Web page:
"We were really isolated from other bands when we started writing, so the evolution has always felt out of my control. Being in EL LAGO is really fun because we can be on a psych or a shoegaze lineup, then turn around and play a DIY show with punk bands at a VFW hall," remarks Lauren Eddy.
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Whether or not the band is comfortable with how they've been categorized, the one thing that's stayed constant is the power of their live performances. There's always been a positive energy that surrounds the band while they seem to feed off of one another.
It made us wonder if the band was always that way, even during practices and when they write together. Explains "I think every band has their on and off days when it comes to writing. Not every session is going to be the smoothest or most exciting process. But when we do have our "on days," when all of the pieces click; it's definitely a tangible and mutual excitement from everyone where we're feeling really plugged in and inspired," says guitarist Jaron Hall.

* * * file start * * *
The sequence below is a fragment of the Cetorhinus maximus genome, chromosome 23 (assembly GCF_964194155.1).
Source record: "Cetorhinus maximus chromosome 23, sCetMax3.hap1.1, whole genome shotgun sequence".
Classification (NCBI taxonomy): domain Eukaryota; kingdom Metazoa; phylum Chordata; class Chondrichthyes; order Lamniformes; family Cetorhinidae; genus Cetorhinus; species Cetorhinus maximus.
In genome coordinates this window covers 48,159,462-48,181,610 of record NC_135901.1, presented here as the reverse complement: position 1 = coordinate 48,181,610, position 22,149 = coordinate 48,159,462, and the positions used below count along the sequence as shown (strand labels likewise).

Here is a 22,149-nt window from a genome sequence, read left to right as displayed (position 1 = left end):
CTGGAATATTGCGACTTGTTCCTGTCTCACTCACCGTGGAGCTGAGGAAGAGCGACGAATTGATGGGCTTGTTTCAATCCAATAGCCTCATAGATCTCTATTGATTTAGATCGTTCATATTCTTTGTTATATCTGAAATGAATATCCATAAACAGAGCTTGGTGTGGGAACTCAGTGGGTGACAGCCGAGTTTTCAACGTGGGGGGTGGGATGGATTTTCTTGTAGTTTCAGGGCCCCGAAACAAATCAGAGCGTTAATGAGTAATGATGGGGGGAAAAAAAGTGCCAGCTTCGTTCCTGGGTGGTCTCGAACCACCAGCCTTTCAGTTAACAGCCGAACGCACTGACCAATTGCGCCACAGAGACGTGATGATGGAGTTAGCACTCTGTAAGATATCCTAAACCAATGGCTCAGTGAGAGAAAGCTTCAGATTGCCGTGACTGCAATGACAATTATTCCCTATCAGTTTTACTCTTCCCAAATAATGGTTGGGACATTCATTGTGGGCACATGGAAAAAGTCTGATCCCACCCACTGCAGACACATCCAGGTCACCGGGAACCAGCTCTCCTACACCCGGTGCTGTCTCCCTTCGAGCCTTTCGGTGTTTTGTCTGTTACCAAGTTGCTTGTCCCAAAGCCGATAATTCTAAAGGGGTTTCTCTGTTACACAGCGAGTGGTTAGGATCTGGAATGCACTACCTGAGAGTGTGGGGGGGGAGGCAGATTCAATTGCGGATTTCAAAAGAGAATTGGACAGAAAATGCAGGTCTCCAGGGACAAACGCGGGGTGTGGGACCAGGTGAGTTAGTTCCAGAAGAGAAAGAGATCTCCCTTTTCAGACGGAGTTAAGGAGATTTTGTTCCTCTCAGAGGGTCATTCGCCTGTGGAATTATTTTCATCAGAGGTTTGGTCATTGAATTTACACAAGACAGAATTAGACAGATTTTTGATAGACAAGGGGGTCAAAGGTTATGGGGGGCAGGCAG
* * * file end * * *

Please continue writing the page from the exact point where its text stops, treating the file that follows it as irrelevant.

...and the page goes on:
"We can really start with something basic, and everyone just starts organically layering multiple parts," he says. "Sometimes the energy is so high that we'll start rocking our stage moves right there in the practice space. Before I know it, we've been basically jamming the same song idea for 20 minutes and I stop and think, "man that was pretty killer, someone was recording that, right?"
Whether or not the band will be recording their practices is yet to be seen. You can stream EL LAGO's music in all of the usual places, or you can order the cassette version of Colors from Miss Champagne Records or from the band's Bandcamp page. You can witness the energy and magic of EL LAGO when they perform on Sunday March 25 at In Bloom Fest. The all ages festival will include performances from Beck, Martin Garrix, Incubus, Wolf Alice and many more. Gates at 11 a.m.; tickets $79 to $299.